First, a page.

taxonomic needs and capacity building4
Taxonomic needs and capacity-building

Strategic actions from Turkish NBSAP, 2007

1.1.1. plan to compile inventory, data and collection of invertebrates (especially insects), micro-organisms and fungi

1.1.2 macro-level inventory plan for biological diversity in order to have interrelated and coordinated studies

1.1.3. identification of reliable and economic biological diversity inventory methods and technologies

1.1.4. Correlation between biological diversity inventory studies and research on soil, climate and other issues

1.1.5. development and use of biological diversity indicators which are expressive, scientifically justifiable, practical and ecosystem-based

1.1.6. programmes for monitoring of ecosystems, species and populations under pressure and of the functional relations within ecosystems

taxonomic needs and capacity building5
Taxonomic needs and capacity-building

And strategic actions (from Turkish NBSAP, 2007)

1.1.7. In order to identify, classify and store the collected samples scientifically, the strengthening of academic institutions’ capacity and the achievement of an effective sharing of the data and information obtained by those institutions

Ecological Niche Model of Bufo species in Central Africa generated form Ghanaian data on GBIF. Red – high probability; blue – low probability.
  • 443,000 km2
  • 1976
  • 306,000 km2
  • Loss of habitat – use of ENM: Tamandua mexicana
  • (100% of original records through GBIF)
  • 1994
  • 291,000 km2
  • 2000
  • 246,000 km2
  • Tamandua illustration: SEMARNAT, Mexico
state of knowledge of biota in turkey
State of knowledge of biota in Turkey

GBIF mediates 157,564 records of animals, plants and micro-organisms from Turkey and surrounding areas

39,714 occurrences are georeferenced  

None of the records come from Turkish institutions (although Turkish databases exist – e.g. TÜBİVES)

state of knowledge of biota in turkey1
State of knowledge of biota in Turkey

“The number of insect species identified in Turkey so far is about 30,000, although the estimated number is between 60,000 and 80,000.(NBSAP, 2007)

“The number of invertebrate species in Turkey is approximately 19,000, out of which 4,000 species and sub-species are endemic.” (2010 MDG report; 4th National Report from Turkey; National Capacity self-assessment project (2010)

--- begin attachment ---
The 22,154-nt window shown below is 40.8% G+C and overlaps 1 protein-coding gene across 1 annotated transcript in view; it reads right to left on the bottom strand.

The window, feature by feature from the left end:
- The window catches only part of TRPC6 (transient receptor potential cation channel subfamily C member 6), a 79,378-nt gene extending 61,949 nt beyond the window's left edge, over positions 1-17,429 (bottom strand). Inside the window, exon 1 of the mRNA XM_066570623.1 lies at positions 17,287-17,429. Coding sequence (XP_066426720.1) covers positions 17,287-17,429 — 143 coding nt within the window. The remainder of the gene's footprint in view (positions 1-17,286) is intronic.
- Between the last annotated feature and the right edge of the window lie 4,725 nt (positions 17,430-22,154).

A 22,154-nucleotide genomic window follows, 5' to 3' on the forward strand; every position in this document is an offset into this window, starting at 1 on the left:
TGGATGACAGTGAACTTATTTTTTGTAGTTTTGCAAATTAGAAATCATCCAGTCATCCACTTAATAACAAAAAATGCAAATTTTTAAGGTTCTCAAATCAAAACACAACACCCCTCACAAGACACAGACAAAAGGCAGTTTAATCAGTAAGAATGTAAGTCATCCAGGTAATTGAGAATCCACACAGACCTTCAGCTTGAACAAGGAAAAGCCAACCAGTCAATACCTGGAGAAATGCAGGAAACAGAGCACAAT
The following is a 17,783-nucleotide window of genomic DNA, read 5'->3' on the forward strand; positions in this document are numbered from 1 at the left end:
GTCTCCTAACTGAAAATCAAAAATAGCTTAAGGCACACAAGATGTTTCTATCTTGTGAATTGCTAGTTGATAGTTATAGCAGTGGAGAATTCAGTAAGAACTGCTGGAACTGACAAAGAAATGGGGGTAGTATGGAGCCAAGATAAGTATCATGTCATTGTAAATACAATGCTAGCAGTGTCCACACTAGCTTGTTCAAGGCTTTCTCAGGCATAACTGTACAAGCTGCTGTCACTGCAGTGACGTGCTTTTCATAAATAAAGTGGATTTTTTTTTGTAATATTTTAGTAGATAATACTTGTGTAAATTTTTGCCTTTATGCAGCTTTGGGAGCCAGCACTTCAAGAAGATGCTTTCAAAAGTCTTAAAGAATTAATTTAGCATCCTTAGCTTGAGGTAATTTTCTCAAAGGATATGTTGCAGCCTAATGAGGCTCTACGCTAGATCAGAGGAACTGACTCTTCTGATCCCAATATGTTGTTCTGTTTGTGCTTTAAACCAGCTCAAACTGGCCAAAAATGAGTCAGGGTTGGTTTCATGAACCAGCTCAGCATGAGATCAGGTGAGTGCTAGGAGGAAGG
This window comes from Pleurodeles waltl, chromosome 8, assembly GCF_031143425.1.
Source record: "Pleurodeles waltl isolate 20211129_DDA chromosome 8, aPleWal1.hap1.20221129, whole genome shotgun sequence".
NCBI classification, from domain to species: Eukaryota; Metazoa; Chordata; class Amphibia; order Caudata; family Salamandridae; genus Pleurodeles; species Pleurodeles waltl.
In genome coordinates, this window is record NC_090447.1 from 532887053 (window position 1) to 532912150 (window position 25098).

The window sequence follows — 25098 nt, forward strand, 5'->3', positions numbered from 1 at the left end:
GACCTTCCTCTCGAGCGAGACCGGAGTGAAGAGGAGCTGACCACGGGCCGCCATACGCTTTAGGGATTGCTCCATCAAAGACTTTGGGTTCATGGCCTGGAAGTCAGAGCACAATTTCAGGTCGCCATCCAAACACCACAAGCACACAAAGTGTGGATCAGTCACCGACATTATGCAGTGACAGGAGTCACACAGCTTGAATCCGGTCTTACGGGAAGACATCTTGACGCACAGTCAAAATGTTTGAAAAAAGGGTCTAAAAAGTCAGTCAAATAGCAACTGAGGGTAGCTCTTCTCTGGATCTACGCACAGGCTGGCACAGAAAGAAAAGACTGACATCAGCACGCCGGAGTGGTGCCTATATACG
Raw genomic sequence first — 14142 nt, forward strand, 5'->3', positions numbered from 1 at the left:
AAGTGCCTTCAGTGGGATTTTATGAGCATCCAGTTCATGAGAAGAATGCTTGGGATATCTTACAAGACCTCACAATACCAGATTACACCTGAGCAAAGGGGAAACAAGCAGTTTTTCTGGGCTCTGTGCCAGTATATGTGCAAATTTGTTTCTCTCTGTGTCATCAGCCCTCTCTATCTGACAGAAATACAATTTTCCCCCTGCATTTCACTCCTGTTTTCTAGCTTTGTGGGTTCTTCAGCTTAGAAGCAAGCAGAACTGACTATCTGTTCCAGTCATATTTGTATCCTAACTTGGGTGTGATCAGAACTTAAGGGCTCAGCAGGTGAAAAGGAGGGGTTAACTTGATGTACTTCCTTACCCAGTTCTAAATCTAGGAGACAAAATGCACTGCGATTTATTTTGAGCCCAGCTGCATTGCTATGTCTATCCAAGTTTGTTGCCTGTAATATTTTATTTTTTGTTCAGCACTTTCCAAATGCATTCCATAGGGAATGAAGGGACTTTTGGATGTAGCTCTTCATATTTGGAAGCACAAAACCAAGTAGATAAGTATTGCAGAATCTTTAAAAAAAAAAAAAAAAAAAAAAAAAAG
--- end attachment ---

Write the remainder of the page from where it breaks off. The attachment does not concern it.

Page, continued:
“There are 2000 genera belonging to 225 families in 14 insect orders and more than 25,000 specimens of more than 3000 species in the Plant Protection Museum” (Plant Protection Museum web site)

state of knowledge of biota in turkey2
State of knowledge of biota in Turkey
  • Inventories are being produced, but perhaps not coordinated
  • Taxonomic tools also needed
state of knowledge of biota in turkey3
State of knowledge of biota in Turkey

Some aimed specifically at tourism

other gti deliverables
Other GTI deliverables

Surveys etc:

Need to be carried out rapidly

Reports generated in short time

Standard techniques

February 2012

key actions
Key Actions

Turkish NBSAP, 2007:

  • “education of people specialized in taxonomy, ecology and genetic areas to be able to build up a … biological diversity inventory with the cooperation of education and research institutions, and the organization of those people so that systematized work can be done”;
  • “For identification and classification, capacity needs, including human resources needed in … taxonomy and ecology, are determined and actions to meet those needs are taken.”
key actions1
Key Actions

Turkish NBSAP, 2007:

“strengthen the coordination and cooperation among universities, governmental agencies and institutions, gene banks, museums, zoos, aquariums, botanic gardens, non-governmental organizations, private sector organizations and other organizations”